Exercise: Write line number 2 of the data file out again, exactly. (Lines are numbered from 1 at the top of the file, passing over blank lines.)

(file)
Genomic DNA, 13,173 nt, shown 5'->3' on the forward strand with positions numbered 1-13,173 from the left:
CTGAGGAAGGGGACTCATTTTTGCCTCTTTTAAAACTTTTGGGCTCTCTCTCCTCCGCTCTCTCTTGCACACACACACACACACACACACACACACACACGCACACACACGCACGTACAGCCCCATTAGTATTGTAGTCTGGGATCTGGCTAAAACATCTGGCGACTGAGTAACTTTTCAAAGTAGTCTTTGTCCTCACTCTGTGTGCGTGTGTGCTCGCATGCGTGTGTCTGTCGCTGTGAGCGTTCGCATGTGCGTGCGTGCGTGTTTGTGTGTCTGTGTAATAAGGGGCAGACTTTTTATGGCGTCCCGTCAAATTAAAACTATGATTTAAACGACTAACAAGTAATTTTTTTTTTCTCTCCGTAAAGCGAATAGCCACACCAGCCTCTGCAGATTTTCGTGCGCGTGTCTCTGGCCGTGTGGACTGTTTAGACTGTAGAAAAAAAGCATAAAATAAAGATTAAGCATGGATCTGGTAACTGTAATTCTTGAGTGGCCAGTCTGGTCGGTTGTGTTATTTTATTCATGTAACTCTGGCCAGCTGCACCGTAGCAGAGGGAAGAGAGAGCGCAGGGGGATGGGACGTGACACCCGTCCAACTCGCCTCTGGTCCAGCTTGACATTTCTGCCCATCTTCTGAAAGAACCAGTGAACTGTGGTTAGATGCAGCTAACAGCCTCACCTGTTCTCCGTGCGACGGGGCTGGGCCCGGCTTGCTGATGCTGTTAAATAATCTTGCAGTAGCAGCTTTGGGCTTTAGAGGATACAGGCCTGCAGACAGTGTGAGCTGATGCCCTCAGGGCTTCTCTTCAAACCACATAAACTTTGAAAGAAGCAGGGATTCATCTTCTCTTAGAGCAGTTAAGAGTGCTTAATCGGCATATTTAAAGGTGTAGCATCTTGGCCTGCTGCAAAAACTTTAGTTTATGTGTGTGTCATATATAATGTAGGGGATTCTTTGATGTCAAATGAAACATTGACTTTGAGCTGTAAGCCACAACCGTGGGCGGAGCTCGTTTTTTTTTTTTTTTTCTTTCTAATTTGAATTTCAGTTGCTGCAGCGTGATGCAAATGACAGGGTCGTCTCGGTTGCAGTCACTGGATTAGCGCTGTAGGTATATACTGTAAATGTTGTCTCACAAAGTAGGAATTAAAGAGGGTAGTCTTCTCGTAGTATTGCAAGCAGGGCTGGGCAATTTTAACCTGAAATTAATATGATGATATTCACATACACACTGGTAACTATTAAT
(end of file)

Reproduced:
CTGAGGAAGGGGACTCATTTTTGCCTCTTTTAAAACTTTTGGGCTCTCTCTCCTCCGCTCTCTCTTGCACACACACACACACACACACACACACACACACGCACACACACGCACGTACAGCCCCATTAGTATTGTAGTCTGGGATCTGGCTAAAACATCTGGCGACTGAGTAACTTTTCAAAGTAGTCTTTGTCCTCACTCTGTGTGCGTGTGTGCTCGCATGCGTGTGTCTGTCGCTGTGAGCGTTCGCATGTGCGTGCGTGCGTGTTTGTGTGTCTGTGTAATAAGGGGCAGACTTTTTATGGCGTCCCGTCAAATTAAAACTATGATTTAAACGACTAACAAGTAATTTTTTTTTTCTCTCCGTAAAGCGAATAGCCACACCAGCCTCTGCAGATTTTCGTGCGCGTGTCTCTGGCCGTGTGGACTGTTTAGACTGTAGAAAAAAAGCATAAAATAAAGATTAAGCATGGATCTGGTAACTGTAATTCTTGAGTGGCCAGTCTGGTCGGTTGTGTTATTTTATTCATGTAACTCTGGCCAGCTGCACCGTAGCAGAGGGAAGAGAGAGCGCAGGGGGATGGGACGTGACACCCGTCCAACTCGCCTCTGGTCCAGCTTGACATTTCTGCCCATCTTCTGAAAGAACCAGTGAACTGTGGTTAGATGCAGCTAACAGCCTCACCTGTTCTCCGTGCGACGGGGCTGGGCCCGGCTTGCTGATGCTGTTAAATAATCTTGCAGTAGCAGCTTTGGGCTTTAGAGGATACAGGCCTGCAGACAGTGTGAGCTGATGCCCTCAGGGCTTCTCTTCAAACCACATAAACTTTGAAAGAAGCAGGGATTCATCTTCTCTTAGAGCAGTTAAGAGTGCTTAATCGGCATATTTAAAGGTGTAGCATCTTGGCCTGCTGCAAAAACTTTAGTTTATGTGTGTGTCATATATAATGTAGGGGATTCTTTGATGTCAAATGAAACATTGACTTTGAGCTGTAAGCCACAACCGTGGGCGGAGCTCGTTTTTTTTTTTTTTTTCTTTCTAATTTGAATTTCAGTTGCTGCAGCGTGATGCAAATGACAGGGTCGTCTCGGTTGCAGTCACTGGATTAGCGCTGTAGGTATATACTGTAAATGTTGTCTCACAAAGTAGGAATTAAAGAGGGTAGTCTTCTCGTAGTATTGCAAGCAGGGCTGGGCAATTTTAACCTGAAATTAATATGATGATATTCACATACACACTGGTAACTATTAAT